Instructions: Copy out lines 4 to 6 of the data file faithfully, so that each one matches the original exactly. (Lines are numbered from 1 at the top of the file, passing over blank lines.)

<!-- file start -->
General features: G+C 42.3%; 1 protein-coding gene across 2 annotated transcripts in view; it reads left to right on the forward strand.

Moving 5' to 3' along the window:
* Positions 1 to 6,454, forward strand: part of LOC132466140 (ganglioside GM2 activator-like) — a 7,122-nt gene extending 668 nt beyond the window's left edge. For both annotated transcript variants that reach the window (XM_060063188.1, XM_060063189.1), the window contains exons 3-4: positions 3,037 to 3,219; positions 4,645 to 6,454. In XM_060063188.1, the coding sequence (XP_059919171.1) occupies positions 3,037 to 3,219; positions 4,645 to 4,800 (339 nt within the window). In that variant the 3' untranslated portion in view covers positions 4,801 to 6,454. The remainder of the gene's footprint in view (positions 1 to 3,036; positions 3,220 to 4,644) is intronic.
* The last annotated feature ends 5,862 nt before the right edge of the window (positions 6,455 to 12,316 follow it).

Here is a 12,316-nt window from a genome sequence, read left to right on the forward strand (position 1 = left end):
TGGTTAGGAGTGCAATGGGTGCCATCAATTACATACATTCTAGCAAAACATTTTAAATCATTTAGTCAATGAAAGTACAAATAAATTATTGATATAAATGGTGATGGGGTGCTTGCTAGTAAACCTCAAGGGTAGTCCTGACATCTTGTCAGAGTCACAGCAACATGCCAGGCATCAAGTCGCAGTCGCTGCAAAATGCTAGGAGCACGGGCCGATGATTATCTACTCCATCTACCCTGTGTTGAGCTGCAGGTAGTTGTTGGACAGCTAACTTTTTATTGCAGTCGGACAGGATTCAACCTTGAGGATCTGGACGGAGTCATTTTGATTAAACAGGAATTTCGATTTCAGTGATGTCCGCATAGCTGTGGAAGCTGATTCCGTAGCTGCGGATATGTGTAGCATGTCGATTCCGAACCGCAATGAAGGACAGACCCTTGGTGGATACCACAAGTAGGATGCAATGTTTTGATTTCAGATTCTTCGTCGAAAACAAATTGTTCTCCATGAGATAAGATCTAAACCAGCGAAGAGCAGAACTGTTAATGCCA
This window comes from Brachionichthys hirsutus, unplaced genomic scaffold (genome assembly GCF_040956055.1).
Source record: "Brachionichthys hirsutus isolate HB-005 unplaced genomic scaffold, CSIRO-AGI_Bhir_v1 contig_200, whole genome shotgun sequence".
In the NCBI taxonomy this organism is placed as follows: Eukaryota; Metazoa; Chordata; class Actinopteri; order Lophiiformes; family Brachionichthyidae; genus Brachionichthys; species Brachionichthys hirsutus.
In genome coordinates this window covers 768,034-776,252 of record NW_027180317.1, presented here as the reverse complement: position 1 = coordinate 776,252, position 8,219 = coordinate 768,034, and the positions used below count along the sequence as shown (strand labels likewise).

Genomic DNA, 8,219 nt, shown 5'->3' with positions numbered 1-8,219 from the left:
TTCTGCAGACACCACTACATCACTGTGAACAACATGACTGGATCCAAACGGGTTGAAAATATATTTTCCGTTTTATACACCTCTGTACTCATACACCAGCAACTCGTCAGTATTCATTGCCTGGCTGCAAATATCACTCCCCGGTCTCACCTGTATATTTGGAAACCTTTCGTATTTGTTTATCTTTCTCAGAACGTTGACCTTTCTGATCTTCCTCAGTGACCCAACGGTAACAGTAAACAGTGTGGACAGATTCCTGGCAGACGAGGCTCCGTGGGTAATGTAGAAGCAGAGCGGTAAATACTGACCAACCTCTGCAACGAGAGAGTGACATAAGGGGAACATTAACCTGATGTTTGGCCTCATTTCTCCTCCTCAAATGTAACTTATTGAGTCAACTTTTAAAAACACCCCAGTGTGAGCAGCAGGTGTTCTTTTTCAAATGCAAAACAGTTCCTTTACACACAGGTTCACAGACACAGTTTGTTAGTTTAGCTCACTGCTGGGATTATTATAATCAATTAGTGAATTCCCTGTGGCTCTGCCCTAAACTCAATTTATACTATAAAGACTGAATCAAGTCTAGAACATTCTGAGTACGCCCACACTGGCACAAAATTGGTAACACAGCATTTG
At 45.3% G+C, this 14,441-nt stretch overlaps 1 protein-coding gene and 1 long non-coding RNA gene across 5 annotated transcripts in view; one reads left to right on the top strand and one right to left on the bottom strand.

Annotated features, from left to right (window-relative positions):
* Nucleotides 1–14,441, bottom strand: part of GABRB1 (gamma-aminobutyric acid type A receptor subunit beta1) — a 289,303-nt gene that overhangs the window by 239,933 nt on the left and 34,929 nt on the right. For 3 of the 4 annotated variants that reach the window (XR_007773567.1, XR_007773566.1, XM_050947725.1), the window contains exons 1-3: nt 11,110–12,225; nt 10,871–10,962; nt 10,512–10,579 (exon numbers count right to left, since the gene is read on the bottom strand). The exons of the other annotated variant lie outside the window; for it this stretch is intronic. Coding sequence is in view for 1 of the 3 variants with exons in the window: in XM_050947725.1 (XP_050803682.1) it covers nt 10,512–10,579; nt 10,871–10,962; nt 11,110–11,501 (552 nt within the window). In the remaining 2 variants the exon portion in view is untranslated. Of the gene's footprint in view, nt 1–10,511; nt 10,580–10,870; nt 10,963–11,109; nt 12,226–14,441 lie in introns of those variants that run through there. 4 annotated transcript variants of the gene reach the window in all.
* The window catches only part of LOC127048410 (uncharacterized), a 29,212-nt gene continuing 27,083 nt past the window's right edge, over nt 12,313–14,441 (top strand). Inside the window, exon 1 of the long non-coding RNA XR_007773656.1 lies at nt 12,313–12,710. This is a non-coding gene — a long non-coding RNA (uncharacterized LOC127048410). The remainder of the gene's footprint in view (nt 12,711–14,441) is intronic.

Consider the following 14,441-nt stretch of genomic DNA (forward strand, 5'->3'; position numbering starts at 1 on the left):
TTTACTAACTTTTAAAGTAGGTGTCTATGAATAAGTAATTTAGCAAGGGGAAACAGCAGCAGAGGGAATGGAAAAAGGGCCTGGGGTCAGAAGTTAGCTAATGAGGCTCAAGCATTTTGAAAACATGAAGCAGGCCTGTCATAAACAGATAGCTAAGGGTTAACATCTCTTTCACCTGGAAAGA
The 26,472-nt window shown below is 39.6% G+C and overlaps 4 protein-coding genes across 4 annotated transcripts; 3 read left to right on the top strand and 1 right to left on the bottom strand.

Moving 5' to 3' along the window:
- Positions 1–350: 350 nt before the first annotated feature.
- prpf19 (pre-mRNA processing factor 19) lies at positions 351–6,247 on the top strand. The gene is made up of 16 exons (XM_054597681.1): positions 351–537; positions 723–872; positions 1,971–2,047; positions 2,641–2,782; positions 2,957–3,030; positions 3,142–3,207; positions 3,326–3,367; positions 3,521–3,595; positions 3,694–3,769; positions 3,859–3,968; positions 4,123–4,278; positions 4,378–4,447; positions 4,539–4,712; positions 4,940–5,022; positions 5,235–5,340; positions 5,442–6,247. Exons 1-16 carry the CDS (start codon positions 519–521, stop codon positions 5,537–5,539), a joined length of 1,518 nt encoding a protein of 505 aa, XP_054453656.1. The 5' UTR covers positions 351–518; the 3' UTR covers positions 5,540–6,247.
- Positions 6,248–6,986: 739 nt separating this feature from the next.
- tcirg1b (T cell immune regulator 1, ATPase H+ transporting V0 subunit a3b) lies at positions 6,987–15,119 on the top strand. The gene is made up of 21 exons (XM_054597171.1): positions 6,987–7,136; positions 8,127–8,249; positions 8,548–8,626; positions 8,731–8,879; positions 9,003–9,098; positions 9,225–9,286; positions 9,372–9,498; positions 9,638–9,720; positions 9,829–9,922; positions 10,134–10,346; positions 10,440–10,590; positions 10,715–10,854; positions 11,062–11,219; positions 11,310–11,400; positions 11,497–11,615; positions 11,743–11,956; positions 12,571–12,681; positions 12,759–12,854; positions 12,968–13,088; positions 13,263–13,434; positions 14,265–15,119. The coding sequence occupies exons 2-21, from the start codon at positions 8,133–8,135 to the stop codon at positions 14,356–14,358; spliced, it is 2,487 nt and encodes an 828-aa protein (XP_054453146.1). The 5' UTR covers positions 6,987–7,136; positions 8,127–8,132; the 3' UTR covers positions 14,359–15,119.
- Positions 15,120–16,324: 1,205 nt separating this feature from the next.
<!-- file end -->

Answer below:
* The last annotated feature ends 5,862 nt before the right edge of the window (positions 6,455 to 12,316 follow it).

Here is a 12,316-nt window from a genome sequence, read left to right on the forward strand (position 1 = left end):
TGGTTAGGAGTGCAATGGGTGCCATCAATTACATACATTCTAGCAAAACATTTTAAATCATTTAGTCAATGAAAGTACAAATAAATTATTGATATAAATGGTGATGGGGTGCTTGCTAGTAAACCTCAAGGGTAGTCCTGACATCTTGTCAGAGTCACAGCAACATGCCAGGCATCAAGTCGCAGTCGCTGCAAAATGCTAGGAGCACGGGCCGATGATTATCTACTCCATCTACCCTGTGTTGAGCTGCAGGTAGTTGTTGGACAGCTAACTTTTTATTGCAGTCGGACAGGATTCAACCTTGAGGATCTGGACGGAGTCATTTTGATTAAACAGGAATTTCGATTTCAGTGATGTCCGCATAGCTGTGGAAGCTGATTCCGTAGCTGCGGATATGTGTAGCATGTCGATTCCGAACCGCAATGAAGGACAGACCCTTGGTGGATACCACAAGTAGGATGCAATGTTTTGATTTCAGATTCTTCGTCGAAAACAAATTGTTCTCCATGAGATAAGATCTAAACCAGCGAAGAGCAGAACTGTTAATGCCA